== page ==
As a general rule of thumb, I carry three or four patterns for each bug in two or three sizes. Also, I ALWAYS tie at least six of a pattern. Having the right pattern makes no difference if you only have one and lose it. Be prepared for this by having an assortment of each insect. Some bugs, like midges, have a larger variety, and others, such as worms, have less of a selection. This will cause you to spend a lot of money buying flies (or tying materials), but you will be happy when you can reach into your box and pull out a different pattern or a duplicate of the same fly when you lose a fly on the river.
Last, but definitely not least, is how you present your flies to the fish. Weight and indicator placement is certainly a part of this, but I’m not talking about that right now. I’m talking about wading and casting to the fish. You should always try to start downstream of the stretch you want to fish. This is not always possible, and there are certainly times when you have to be straight across stream or even upstream of your target, but you should always at least try to start downstream. This reduces the chances of the trout noticing you and spooking. I always say, “The trout that doesn’t know you’re there is the easiest to catch.” So, stand downstream if you can, and make sure your cast lands softly. It’s tough not to make a splash when your split shot hit the water, but that splash will get smaller as you practice casting with shot more. Don’t strive for a tight loop like you do when fishing a single dry fly. Rather, let your loops open up a bit, both to make the rig land more softly, and to reduce tangles. I learned to “paint the sky” with your rod tip, keeping the tip high off the water and exagerating the arm motion a bit, which opens up the loop and drops the whole rig more gently on the water. A final tip in this category is to not stand too close to the fish. I always try to stand at least 25 feet away from the area I’m targeting. Even if you approach from directly downstream, getting within 15 or 20 feet of a fish drastically increases the chances of that fish spooking. Counteract this by pulling a bit more line off the tip of your rod to give yourself extra reach when short- line (high stick) nymphing. I ususally have about 5- 10 feet of line off the tip of my rod, and I also generally use 9- 12 foot leaders. This way, I have the maximum reach possible and can target fish in a larger area than with less line and a shorter leader.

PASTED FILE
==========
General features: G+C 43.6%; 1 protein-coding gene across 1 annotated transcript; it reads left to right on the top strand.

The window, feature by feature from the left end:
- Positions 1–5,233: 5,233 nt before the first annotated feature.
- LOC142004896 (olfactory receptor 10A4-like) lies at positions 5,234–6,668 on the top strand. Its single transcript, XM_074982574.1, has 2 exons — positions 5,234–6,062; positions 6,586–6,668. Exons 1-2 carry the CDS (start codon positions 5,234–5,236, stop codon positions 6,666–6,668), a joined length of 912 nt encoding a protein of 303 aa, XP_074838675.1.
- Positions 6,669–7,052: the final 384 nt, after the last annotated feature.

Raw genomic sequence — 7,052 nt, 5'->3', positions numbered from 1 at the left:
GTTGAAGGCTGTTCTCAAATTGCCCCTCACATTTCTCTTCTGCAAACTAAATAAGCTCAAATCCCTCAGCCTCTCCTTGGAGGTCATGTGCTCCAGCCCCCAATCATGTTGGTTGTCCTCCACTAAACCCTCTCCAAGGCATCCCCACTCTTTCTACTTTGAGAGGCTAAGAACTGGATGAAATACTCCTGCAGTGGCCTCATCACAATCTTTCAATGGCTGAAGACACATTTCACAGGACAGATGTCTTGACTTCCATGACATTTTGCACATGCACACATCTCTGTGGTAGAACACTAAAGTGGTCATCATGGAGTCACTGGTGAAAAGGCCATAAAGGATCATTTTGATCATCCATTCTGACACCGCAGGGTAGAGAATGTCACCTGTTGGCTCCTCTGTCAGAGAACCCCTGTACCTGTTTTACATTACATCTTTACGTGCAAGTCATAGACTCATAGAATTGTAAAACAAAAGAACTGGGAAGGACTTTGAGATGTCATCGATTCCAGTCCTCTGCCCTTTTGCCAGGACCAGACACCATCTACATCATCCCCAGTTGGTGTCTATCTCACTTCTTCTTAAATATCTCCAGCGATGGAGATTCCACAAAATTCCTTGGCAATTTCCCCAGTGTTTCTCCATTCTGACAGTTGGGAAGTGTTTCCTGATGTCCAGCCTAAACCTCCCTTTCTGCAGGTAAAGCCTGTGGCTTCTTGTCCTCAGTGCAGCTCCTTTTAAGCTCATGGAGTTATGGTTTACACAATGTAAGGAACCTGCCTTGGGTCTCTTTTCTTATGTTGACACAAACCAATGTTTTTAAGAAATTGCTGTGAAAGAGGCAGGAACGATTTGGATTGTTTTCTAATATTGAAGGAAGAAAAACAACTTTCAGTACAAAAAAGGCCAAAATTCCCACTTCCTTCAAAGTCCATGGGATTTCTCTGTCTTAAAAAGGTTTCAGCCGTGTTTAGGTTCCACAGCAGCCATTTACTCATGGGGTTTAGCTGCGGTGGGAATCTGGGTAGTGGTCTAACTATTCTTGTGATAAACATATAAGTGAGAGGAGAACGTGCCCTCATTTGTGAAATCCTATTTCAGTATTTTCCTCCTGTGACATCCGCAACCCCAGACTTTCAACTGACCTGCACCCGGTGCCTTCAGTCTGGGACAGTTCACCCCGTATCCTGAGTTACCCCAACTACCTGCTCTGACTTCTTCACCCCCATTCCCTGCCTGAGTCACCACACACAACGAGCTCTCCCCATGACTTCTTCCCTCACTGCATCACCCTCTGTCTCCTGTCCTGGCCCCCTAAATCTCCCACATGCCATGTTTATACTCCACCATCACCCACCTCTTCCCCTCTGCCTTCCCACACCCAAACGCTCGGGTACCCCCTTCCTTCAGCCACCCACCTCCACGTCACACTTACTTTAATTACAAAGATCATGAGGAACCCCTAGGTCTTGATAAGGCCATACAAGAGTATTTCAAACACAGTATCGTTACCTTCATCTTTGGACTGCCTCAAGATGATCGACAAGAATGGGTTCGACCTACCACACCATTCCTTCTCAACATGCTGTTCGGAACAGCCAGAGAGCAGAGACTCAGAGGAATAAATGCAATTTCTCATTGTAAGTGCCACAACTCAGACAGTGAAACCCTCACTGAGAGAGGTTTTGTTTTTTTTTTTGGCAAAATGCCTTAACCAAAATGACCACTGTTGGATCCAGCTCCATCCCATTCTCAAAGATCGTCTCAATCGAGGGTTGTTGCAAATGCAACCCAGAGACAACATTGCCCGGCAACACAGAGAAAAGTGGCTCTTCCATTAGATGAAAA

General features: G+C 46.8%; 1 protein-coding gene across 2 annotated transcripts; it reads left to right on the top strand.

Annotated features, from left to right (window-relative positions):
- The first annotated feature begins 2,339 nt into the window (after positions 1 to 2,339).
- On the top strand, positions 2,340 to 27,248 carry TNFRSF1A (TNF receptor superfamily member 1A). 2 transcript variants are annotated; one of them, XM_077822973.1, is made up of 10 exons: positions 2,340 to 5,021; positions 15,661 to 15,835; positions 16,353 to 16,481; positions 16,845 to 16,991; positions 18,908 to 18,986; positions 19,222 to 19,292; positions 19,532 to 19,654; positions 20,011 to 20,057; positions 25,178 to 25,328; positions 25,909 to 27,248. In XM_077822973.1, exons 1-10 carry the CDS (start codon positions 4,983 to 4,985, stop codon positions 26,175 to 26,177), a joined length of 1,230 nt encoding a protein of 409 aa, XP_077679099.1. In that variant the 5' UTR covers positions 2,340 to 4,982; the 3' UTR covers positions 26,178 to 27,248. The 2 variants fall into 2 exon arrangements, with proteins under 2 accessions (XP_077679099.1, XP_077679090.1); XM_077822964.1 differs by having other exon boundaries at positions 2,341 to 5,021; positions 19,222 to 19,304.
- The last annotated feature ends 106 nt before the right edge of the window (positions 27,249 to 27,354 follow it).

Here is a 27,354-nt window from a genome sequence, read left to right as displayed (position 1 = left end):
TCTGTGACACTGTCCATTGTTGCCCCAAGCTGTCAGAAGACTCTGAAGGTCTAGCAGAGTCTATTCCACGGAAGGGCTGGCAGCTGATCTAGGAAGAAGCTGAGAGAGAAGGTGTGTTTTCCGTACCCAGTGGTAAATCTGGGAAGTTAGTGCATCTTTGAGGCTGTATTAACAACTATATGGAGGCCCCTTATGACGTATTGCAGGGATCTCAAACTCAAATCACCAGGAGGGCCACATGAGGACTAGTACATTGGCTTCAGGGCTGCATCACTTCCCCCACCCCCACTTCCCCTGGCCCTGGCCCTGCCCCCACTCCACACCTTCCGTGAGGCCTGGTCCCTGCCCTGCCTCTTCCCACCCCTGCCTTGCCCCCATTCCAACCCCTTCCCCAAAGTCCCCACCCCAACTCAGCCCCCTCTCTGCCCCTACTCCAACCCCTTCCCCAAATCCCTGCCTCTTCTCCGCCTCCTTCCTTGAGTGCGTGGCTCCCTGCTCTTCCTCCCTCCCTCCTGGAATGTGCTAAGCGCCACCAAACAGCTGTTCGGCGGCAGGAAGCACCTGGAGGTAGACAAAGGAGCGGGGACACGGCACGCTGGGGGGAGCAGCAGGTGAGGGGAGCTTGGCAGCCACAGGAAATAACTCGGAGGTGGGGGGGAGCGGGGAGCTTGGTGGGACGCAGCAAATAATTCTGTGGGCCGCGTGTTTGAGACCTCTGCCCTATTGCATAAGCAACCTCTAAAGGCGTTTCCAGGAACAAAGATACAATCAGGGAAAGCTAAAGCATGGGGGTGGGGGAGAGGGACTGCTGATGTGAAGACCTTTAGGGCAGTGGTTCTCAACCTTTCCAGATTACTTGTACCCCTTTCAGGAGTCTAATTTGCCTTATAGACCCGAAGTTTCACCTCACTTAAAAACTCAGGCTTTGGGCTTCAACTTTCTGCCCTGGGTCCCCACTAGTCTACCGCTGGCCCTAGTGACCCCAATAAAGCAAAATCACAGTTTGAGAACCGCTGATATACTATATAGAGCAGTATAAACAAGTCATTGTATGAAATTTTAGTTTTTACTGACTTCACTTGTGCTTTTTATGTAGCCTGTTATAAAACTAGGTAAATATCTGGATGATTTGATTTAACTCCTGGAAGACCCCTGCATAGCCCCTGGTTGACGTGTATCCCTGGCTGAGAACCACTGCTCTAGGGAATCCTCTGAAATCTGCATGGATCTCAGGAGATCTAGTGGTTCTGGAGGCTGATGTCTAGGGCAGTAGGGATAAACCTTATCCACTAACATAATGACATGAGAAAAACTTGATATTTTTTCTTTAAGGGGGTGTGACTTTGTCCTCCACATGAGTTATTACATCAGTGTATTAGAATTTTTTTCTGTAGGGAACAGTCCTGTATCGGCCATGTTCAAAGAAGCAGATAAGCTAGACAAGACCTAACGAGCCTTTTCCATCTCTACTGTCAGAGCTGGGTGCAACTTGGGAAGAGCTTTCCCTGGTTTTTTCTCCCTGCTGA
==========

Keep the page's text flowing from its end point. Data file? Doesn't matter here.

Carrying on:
These are probably the three most important things that I worry about when nymphing. Some of them are small changes, like adjusting your weight each pool, but they make a big difference. However, the biggest piece of the nymphing puzzle is learning to do all these things in harmony with one another. Even though the elements that I have laid out here are listed in order of importance, it is most important of all to realize that when you do all these things in tandem with each other, you will see the best results. When you are able to successfully combine all these pieces of the puzzle, you will enjoy nymphing much more, and you will be able to catch many more fish than you used to while nymphing.